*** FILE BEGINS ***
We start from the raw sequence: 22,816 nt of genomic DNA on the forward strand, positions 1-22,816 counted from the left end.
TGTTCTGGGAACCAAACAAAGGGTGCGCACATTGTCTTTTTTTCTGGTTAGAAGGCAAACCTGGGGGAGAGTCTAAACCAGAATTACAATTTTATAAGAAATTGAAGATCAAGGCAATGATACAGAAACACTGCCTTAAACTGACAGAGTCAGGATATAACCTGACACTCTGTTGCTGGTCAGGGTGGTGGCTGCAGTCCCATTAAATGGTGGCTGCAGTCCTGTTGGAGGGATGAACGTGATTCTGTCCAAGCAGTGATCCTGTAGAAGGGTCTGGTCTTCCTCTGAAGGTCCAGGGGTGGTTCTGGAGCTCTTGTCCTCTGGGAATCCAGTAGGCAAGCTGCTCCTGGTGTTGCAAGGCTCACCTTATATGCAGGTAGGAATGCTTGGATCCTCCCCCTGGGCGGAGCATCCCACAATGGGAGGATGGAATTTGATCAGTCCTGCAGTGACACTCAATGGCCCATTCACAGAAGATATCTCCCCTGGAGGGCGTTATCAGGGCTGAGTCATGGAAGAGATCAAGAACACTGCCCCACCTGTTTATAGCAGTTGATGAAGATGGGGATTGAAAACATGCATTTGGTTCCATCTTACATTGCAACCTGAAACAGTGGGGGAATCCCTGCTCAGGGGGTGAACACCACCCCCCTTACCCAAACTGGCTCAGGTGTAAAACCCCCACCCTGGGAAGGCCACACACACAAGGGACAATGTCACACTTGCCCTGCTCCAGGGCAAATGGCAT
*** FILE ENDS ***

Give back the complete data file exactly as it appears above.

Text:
We start from the raw sequence: 22,816 nt of genomic DNA on the forward strand, positions 1-22,816 counted from the left end.
TGTTCTGGGAACCAAACAAAGGGTGCGCACATTGTCTTTTTTTCTGGTTAGAAGGCAAACCTGGGGGAGAGTCTAAACCAGAATTACAATTTTATAAGAAATTGAAGATCAAGGCAATGATACAGAAACACTGCCTTAAACTGACAGAGTCAGGATATAACCTGACACTCTGTTGCTGGTCAGGGTGGTGGCTGCAGTCCCATTAAATGGTGGCTGCAGTCCTGTTGGAGGGATGAACGTGATTCTGTCCAAGCAGTGATCCTGTAGAAGGGTCTGGTCTTCCTCTGAAGGTCCAGGGGTGGTTCTGGAGCTCTTGTCCTCTGGGAATCCAGTAGGCAAGCTGCTCCTGGTGTTGCAAGGCTCACCTTATATGCAGGTAGGAATGCTTGGATCCTCCCCCTGGGCGGAGCATCCCACAATGGGAGGATGGAATTTGATCAGTCCTGCAGTGACACTCAATGGCCCATTCACAGAAGATATCTCCCCTGGAGGGCGTTATCAGGGCTGAGTCATGGAAGAGATCAAGAACACTGCCCCACCTGTTTATAGCAGTTGATGAAGATGGGGATTGAAAACATGCATTTGGTTCCATCTTACATTGCAACCTGAAACAGTGGGGGAATCCCTGCTCAGGGGGTGAACACCACCCCCCTTACCCAAACTGGCTCAGGTGTAAAACCCCCACCCTGGGAAGGCCACACACACAAGGGACAATGTCACACTTGCCCTGCTCCAGGGCAAATGGCAT